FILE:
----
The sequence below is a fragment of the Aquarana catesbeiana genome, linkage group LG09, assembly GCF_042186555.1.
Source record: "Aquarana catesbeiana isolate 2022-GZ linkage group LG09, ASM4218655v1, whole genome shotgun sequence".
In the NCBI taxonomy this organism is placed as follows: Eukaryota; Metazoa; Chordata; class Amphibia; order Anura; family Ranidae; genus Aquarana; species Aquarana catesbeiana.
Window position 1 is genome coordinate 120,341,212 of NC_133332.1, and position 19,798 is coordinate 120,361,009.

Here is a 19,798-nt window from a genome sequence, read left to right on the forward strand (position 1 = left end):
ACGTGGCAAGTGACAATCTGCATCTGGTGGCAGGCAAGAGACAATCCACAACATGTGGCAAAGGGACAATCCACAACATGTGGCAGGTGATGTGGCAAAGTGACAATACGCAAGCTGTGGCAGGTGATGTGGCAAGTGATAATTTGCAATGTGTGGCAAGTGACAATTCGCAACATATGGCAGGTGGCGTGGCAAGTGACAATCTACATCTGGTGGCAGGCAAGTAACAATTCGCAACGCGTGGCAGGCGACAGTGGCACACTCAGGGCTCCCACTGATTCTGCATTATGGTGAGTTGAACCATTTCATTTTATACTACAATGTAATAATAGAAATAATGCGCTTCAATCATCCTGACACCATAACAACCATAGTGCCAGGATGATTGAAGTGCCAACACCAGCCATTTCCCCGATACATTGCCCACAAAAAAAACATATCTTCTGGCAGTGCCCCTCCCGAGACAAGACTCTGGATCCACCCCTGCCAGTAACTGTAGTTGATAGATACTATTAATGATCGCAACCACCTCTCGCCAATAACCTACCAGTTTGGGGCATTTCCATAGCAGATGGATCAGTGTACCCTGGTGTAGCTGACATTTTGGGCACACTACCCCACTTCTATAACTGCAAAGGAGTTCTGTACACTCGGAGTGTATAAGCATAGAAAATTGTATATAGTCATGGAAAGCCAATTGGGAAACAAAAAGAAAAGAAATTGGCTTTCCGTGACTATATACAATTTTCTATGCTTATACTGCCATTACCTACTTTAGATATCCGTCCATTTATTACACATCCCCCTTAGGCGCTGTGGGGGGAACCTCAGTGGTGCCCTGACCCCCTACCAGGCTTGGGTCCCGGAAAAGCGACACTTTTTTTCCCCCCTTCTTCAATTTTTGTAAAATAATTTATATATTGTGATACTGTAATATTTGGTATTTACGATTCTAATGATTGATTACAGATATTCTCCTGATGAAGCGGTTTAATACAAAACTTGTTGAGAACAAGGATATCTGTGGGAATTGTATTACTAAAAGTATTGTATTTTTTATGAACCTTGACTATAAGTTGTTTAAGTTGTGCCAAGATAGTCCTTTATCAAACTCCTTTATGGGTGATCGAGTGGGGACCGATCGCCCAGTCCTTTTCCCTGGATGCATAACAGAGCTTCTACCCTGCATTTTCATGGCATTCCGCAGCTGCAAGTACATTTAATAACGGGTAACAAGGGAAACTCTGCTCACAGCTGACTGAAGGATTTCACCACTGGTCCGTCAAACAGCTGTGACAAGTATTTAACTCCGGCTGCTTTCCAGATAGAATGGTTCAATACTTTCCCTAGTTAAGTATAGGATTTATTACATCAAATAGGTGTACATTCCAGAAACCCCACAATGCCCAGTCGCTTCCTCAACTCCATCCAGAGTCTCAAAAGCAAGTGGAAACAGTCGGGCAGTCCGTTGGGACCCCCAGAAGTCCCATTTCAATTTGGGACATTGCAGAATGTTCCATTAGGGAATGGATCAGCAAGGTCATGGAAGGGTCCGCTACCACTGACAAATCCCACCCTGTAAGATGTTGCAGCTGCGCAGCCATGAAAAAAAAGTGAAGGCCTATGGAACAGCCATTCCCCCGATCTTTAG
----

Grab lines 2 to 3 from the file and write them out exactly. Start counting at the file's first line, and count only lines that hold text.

Source record: "Aquarana catesbeiana isolate 2022-GZ linkage group LG09, ASM4218655v1, whole genome shotgun sequence".
In the NCBI taxonomy this organism is placed as follows: Eukaryota; Metazoa; Chordata; class Amphibia; order Anura; family Ranidae; genus Aquarana; species Aquarana catesbeiana.